Torch, Fall/Winter 2007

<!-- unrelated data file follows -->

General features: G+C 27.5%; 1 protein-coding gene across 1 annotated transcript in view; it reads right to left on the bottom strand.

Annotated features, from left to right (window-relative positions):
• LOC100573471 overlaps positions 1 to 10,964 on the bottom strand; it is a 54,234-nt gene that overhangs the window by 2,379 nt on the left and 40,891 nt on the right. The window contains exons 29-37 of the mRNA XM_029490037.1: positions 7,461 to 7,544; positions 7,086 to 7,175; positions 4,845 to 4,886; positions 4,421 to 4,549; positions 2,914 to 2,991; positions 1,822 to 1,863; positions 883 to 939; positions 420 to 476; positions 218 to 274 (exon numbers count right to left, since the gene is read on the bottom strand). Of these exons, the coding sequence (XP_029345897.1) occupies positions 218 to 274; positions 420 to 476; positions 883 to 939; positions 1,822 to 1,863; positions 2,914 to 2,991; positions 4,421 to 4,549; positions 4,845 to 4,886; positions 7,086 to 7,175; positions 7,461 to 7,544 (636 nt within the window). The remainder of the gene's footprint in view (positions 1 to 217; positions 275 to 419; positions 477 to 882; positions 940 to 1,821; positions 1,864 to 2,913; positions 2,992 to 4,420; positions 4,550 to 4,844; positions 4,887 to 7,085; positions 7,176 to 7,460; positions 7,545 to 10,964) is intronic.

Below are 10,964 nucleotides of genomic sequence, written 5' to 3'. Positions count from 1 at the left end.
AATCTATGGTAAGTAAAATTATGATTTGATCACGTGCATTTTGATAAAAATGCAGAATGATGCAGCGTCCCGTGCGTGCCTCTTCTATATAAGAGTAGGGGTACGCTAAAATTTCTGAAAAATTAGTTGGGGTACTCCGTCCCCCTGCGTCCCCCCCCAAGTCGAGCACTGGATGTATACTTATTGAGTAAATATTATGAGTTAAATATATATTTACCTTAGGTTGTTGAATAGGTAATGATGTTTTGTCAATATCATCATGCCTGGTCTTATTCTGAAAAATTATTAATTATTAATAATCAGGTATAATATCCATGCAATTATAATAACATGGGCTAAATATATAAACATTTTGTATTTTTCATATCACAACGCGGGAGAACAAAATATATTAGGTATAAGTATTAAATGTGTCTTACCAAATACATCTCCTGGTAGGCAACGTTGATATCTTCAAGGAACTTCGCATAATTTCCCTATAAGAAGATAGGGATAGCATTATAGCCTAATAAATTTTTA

20 TORCH P olitical issues do not appear in a vacuum. While it may seem the controversy swirling around gay rights is new, several decades of legal, political, and social trends have joined to create this quarrel. As evangelical Christians, we operate from a scriptural foundation in the hope of bending our culture toward the will of God. How we begin to accomplish this audacious agenda is a matter of discernment. Three questions must be addressed as we ponder the sources of, and our response to, gay rights in general, and gay marriage in particular. Can We Legislate Morality? There is no question we can use the law to enact our moral perspective. Even seemingly mundane policies, like government budgets, are full of moral decisions. The very act of choosing to fund one program (say environmental regulation), as opposed to thousands of others, reflects moral beliefs and a sense of priorities. To a degree, all legislation has a moral component, so our government is constantly “legislating morality.” There are limits, though, to what legislation can accomplish. Laws and public policies will neither change hearts nor create revivals. Only God’s grace can transform societies and cultures, so to hope that a policy, however right, will make people more godly is misplaced. While law is limited in its effect , we are also constrained by what we can attempt to do through the law. Can We Discriminate Against Those in a Homosexual Lifestyle? The Constitution defines appropriate uses of government’s power. If you think of politics as a game, the Constitution is the rulebook, with the Supreme Court as the referee. Even though a majority of citizens and legislators might espouse strong beliefs, if the policies that flow from those beliefs are contrary to the Constitution, as interpreted by the Court, those policies and laws are null and void. The Supreme Court, through a series of decisions, has By Mark Smith, Ph.D. Homosexuality, the Constitution, and Gay Marriage by Mark Caleb Smith, Ph.D.